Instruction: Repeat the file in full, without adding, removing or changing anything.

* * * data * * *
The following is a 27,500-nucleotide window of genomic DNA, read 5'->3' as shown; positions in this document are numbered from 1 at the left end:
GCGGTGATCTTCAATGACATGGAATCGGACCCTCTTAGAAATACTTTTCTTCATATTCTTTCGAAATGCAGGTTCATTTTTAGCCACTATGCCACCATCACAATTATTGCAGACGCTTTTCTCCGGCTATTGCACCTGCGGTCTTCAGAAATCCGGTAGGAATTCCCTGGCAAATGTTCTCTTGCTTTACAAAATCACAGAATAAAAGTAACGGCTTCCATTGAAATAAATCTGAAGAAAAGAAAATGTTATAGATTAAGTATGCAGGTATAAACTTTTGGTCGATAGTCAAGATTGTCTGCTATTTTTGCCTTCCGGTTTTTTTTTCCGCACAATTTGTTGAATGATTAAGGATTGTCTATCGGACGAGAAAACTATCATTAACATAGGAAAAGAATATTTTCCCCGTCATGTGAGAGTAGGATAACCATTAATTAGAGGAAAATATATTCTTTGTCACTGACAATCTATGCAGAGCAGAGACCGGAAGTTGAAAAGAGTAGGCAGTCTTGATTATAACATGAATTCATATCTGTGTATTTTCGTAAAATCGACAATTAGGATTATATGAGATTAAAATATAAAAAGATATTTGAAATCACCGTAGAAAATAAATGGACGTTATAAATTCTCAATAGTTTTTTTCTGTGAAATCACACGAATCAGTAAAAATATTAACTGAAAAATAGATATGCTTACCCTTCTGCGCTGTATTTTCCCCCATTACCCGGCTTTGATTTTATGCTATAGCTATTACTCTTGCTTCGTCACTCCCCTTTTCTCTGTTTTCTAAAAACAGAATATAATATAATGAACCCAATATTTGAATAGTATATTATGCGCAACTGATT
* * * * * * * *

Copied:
The following is a 27,500-nucleotide window of genomic DNA, read 5'->3' as shown; positions in this document are numbered from 1 at the left end:
GCGGTGATCTTCAATGACATGGAATCGGACCCTCTTAGAAATACTTTTCTTCATATTCTTTCGAAATGCAGGTTCATTTTTAGCCACTATGCCACCATCACAATTATTGCAGACGCTTTTCTCCGGCTATTGCACCTGCGGTCTTCAGAAATCCGGTAGGAATTCCCTGGCAAATGTTCTCTTGCTTTACAAAATCACAGAATAAAAGTAACGGCTTCCATTGAAATAAATCTGAAGAAAAGAAAATGTTATAGATTAAGTATGCAGGTATAAACTTTTGGTCGATAGTCAAGATTGTCTGCTATTTTTGCCTTCCGGTTTTTTTTTCCGCACAATTTGTTGAATGATTAAGGATTGTCTATCGGACGAGAAAACTATCATTAACATAGGAAAAGAATATTTTCCCCGTCATGTGAGAGTAGGATAACCATTAATTAGAGGAAAATATATTCTTTGTCACTGACAATCTATGCAGAGCAGAGACCGGAAGTTGAAAAGAGTAGGCAGTCTTGATTATAACATGAATTCATATCTGTGTATTTTCGTAAAATCGACAATTAGGATTATATGAGATTAAAATATAAAAAGATATTTGAAATCACCGTAGAAAATAAATGGACGTTATAAATTCTCAATAGTTTTTTTCTGTGAAATCACACGAATCAGTAAAAATATTAACTGAAAAATAGATATGCTTACCCTTCTGCGCTGTATTTTCCCCCATTACCCGGCTTTGATTTTATGCTATAGCTATTACTCTTGCTTCGTCACTCCCCTTTTCTCTGTTTTCTAAAAACAGAATATAATATAATGAACCCAATATTTGAATAGTATATTATGCGCAACTGATT